Can we create an economy that prioritizes the welfare of all living beings and the sustainability of our planet? In this globalized world, it has become increasingly evident that our current economic frameworks demand a profound transformation. The relentless pursuit of endless growth and material wealth has left a trail of exploited natural resources, widened social inequalities, and marginalized vulnerable communities.
In the Middle East and North Africa (MENA) region, confronting these concerns necessitates conceiving an economic framework that prioritizes life and well-being. This requires going beyond traditional notions of economic success and embracing the principles of ecofeminism. Ecofeminism recognizes the interconnectedness of ecological and social systems while emphasizing the need for gender equality, social justice, and environmental sustainability.
Traditionally, economic frameworks have placed significant emphasis on narrow metrics like Gross Domestic Product (GDP) and material accumulation. They are considered as the benchmarks of advancement. However, this fails to address the broader well-being of individuals, communities, and the planet. It also overlooks the intersectionality between economic, social, and environmental dimensions.
In order to address this, a paradigm shift is necessary; one that places life and well-being at the heart of economic decision-making processes. This is where the concept of an economy centered on life and well-being comes into play, as it emphasizes the need to reassess our priorities, redefine economic success, and embrace a holistic approach that integrates the guiding principles of ecofeminism.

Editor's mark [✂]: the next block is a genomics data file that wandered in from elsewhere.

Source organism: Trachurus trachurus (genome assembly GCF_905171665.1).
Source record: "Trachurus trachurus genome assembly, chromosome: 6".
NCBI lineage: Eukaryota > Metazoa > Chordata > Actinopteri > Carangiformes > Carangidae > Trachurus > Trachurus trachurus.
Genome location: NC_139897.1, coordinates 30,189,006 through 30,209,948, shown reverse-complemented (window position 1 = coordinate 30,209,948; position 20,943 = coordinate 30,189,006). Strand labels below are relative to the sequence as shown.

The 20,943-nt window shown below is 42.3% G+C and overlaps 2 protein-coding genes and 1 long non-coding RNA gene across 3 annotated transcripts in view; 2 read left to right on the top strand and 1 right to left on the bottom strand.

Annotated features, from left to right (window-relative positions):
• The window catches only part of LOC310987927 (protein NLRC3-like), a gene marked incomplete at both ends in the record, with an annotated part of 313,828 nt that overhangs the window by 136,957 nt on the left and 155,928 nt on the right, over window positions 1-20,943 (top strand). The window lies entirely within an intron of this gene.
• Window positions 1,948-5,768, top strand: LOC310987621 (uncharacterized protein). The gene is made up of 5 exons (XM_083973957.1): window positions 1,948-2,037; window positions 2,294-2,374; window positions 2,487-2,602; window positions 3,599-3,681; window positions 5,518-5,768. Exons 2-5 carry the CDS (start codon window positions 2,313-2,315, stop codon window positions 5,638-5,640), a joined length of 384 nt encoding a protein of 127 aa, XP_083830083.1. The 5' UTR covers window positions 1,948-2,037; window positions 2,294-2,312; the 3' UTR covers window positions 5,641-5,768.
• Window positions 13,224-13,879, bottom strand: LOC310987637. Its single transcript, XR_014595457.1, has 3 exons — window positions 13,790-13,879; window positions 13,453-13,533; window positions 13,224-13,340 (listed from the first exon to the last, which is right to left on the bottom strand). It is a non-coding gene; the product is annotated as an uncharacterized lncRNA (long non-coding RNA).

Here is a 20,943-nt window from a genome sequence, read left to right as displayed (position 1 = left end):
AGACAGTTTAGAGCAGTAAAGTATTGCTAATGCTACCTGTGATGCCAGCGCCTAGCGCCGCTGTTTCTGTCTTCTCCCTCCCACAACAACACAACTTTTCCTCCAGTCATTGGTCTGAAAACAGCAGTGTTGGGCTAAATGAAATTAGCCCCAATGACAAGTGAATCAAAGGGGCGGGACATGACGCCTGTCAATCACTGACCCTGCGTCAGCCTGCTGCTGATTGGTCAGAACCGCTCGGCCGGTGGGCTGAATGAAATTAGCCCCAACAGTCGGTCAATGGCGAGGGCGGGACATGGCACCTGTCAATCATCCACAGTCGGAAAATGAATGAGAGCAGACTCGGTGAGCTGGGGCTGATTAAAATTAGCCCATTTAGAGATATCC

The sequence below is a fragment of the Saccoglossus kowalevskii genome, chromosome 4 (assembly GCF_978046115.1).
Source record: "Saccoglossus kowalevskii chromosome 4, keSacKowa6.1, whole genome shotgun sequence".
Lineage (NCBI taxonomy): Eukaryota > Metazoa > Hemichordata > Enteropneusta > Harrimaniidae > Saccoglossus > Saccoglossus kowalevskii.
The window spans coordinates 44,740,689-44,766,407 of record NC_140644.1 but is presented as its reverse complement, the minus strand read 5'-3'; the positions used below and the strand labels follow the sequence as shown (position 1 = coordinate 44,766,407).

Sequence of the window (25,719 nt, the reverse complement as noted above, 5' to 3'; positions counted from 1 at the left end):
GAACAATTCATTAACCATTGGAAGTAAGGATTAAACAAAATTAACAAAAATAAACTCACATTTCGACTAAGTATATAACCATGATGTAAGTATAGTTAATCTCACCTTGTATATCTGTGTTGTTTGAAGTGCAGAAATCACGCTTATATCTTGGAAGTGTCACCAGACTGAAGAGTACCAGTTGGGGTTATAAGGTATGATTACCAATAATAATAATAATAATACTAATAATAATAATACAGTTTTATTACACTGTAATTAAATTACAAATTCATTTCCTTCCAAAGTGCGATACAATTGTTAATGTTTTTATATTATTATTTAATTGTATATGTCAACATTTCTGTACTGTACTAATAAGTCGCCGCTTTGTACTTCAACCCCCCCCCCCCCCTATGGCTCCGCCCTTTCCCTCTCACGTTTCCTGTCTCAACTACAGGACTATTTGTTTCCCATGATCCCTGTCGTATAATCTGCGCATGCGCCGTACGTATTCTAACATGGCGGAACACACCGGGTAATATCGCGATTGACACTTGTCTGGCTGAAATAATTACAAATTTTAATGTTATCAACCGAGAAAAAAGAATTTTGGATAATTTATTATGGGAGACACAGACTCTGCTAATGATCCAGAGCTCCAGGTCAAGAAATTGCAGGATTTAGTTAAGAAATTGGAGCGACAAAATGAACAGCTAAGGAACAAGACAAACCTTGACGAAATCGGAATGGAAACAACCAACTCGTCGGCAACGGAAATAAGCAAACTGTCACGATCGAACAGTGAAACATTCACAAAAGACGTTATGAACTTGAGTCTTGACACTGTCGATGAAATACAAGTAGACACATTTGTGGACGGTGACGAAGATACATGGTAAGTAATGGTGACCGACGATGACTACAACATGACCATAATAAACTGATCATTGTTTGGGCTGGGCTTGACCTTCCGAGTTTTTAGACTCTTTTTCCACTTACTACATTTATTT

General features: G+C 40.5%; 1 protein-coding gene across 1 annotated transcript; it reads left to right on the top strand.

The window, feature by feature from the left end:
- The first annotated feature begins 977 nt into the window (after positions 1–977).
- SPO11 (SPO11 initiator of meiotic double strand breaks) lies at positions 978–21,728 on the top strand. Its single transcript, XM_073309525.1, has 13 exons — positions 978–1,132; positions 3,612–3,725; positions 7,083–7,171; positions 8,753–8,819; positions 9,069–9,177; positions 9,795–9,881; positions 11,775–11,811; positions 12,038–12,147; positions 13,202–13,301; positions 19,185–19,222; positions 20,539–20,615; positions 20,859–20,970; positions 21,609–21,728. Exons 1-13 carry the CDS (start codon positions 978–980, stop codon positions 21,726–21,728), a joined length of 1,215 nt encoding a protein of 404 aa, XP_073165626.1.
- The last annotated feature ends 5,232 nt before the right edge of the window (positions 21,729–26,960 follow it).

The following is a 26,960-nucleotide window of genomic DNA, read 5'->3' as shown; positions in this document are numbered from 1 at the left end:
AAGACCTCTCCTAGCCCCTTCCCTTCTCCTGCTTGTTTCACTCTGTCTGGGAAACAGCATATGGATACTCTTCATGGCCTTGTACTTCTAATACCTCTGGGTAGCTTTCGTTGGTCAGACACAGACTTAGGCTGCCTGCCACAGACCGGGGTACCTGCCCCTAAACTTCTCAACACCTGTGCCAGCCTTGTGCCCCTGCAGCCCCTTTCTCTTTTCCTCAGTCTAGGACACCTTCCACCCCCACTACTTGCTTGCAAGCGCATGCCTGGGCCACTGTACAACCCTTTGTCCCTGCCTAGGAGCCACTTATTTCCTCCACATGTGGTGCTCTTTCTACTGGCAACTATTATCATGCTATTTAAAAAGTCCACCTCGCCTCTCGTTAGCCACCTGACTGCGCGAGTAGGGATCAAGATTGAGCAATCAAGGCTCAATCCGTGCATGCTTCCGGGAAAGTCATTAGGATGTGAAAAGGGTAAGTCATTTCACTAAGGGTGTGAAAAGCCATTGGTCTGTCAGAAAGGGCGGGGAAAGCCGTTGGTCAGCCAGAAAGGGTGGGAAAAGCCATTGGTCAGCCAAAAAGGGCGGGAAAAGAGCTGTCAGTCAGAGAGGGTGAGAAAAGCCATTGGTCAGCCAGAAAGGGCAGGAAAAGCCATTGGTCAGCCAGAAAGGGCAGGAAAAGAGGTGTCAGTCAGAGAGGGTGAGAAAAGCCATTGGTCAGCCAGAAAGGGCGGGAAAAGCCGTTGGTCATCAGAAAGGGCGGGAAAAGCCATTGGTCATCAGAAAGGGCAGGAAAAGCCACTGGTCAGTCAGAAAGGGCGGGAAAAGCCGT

The principles of a life-centered economy align closely with the principles of ecofeminism in several key ways. Both frameworks acknowledge the interconnectedness of social, economic, and ecological systems; advocate for a departure from hierarchical and exploitative systems; and prioritize nurturing relationships with nature and each other.
Firstly, both ecofeminism and a life-centered economy prioritize the value and respect of all living beings, be they human or non-human. They challenge the prevailing paradigm of viewing nature and women as objects to be dominated and exploited for profit and power. Both frameworks prioritize the well-being and sustainability of communities and ecosystems over short-term economic gains.
Moreover, ecofeminism and a life-centered economy advocate for decentralized and participatory decision-making processes. They also stress the importance of giving voice to marginalized and vulnerable groups, including women and indigenous communities, who have traditionally been excluded from decision-making spaces.
Lastly, both frameworks promote practices that emphasize regeneration, reciprocity, and circularity. They call for a shift towards more sustainable and regenerative forms of production and consumption that operate in harmony with the natural environment. This includes valuing and restoring ecosystems, promoting sustainable agriculture, and embracing the principles of circular economy.